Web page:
When do you write affect vs effect?
In general, you should use affect where a verb would go, and effect where a noun would go. First I’ll explain how to remember that, and then give you the long, nerdy explanation of how the rules work…
How do you remember when to use affect vs effect?
Here’s my own trick for remembering the difference – two steps:
- A is for action, so you should generally use affect where you need a doing word.
- Try checking it with the phrase “cause and effect”. “Cause” ends in an e, so you need the e for “effect”, so you need to use the noun.
e.g. The (cause and) effect of the new rules on the super industry has yet to be seen. = Right
e.g. The (cause and) affect of the new rules on the super industry has yet to be seen. = Wrong
Affect is a verb, a doing word – most of the time
It usually means “to change”.
e.g. The government’s new rules in 2020 affected (changed) when you could withdraw your super.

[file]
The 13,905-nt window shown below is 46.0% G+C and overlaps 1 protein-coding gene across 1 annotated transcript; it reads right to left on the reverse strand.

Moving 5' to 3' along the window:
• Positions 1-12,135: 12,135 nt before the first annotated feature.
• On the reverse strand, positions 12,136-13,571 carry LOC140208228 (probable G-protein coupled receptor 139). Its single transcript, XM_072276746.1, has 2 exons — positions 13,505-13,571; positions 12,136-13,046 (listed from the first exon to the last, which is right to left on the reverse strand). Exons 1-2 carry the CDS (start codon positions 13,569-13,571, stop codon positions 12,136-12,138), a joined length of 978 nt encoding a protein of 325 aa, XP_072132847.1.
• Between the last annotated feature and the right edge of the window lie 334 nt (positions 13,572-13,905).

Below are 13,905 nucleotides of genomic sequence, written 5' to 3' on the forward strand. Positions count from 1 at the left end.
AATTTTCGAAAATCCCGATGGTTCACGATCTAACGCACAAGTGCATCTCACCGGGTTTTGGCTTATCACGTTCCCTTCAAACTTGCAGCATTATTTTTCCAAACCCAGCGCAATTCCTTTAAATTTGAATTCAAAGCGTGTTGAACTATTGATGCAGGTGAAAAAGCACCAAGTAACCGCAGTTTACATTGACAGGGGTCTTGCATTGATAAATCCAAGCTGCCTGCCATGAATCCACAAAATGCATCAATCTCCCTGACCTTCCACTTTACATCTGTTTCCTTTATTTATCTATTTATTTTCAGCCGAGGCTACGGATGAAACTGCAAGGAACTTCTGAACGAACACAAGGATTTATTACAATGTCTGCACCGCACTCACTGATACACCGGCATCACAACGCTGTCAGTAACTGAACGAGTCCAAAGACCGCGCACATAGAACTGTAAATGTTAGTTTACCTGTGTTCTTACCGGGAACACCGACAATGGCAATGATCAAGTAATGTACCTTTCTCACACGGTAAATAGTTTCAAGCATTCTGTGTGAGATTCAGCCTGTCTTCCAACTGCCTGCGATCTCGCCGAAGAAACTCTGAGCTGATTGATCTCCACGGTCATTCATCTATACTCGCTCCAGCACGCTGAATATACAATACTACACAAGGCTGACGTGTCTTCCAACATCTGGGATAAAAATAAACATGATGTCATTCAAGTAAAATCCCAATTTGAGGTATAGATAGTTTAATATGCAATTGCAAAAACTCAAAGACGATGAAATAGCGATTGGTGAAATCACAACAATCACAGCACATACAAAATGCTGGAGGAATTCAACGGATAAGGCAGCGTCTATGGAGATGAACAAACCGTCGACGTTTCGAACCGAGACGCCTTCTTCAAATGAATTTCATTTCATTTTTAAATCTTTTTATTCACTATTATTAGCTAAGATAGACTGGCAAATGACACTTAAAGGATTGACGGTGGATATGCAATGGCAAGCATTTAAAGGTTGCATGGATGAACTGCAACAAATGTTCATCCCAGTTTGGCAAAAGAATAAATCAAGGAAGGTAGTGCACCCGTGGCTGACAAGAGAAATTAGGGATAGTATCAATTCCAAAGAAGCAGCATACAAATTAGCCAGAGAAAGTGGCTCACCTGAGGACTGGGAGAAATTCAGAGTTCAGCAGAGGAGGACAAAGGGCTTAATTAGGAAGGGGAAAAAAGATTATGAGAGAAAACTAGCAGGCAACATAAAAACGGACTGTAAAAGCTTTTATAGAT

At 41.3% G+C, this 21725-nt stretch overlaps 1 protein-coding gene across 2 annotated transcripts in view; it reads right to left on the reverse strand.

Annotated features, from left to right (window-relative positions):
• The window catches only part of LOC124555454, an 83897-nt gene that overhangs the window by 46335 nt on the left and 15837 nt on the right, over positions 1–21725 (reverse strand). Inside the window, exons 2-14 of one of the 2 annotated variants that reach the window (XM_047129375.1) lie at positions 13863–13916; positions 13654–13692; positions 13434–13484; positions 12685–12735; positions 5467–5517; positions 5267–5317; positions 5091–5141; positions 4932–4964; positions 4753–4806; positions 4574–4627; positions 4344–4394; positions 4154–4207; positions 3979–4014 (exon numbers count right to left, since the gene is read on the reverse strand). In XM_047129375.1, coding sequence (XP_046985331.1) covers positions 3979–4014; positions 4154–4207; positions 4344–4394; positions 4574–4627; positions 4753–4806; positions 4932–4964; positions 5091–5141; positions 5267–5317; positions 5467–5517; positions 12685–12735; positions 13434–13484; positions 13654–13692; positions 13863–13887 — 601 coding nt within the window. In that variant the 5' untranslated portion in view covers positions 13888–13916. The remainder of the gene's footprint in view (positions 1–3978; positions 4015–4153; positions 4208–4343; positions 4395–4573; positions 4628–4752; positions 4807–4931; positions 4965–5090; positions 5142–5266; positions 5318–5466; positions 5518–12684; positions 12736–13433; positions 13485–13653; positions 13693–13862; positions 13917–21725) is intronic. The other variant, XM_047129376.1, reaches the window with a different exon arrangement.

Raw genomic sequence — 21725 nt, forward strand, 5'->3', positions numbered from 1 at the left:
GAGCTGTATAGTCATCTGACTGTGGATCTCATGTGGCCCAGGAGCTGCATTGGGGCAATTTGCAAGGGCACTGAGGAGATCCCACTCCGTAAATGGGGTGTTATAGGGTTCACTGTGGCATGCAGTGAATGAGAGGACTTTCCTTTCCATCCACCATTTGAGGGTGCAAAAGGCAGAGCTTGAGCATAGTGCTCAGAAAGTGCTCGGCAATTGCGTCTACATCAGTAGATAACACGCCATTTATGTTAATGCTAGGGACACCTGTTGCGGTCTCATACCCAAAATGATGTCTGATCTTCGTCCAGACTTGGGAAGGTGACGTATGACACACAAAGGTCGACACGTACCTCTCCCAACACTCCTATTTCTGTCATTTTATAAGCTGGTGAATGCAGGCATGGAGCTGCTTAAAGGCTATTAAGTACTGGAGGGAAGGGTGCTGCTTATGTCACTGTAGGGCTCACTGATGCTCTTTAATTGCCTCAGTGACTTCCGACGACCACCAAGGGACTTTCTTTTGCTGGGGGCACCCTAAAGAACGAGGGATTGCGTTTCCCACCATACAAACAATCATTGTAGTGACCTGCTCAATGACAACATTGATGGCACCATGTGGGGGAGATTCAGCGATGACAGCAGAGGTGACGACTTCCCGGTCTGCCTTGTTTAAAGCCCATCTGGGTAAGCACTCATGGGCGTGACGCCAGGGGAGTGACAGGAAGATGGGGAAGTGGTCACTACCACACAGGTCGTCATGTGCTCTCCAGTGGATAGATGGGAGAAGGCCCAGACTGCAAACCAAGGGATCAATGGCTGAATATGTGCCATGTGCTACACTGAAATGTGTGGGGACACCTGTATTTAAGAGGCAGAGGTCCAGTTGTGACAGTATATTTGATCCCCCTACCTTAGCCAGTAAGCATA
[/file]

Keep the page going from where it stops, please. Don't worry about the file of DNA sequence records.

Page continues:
e.g. Our government’s decision was probably affected (influenced, changed, touched) by the number of people experiencing financial difficulty at the time.
Affect can occasionally be a noun meaning “appearance” or the verb “to pretend or put on an appearance of”.
e.g. The team had a flat affect throughout the long meeting.
e.g. In uni, I affected a Kiwi accent to get attention.
Effect is a noun, an object or subject of a sentence – most of the time
e.g. The new rules were put into effect in a great hurry. Super funds definitely felt the effect of these changes.
Effect can sometimes show up as the verb “to bring about”.
e.g. The government wanted to effect change in the economy.
The cutest affect vs effect meme
Now, you all know how much I do NOT recommend Grammarly.com – because it is an American site/app and so many of the “rules” they talk about are wrong for Australian grammar…
But I just loved this meme they made so much I had to share!
(C) TJ Withers-Ryan, 2022. Please credit me when you repost or share, thanks!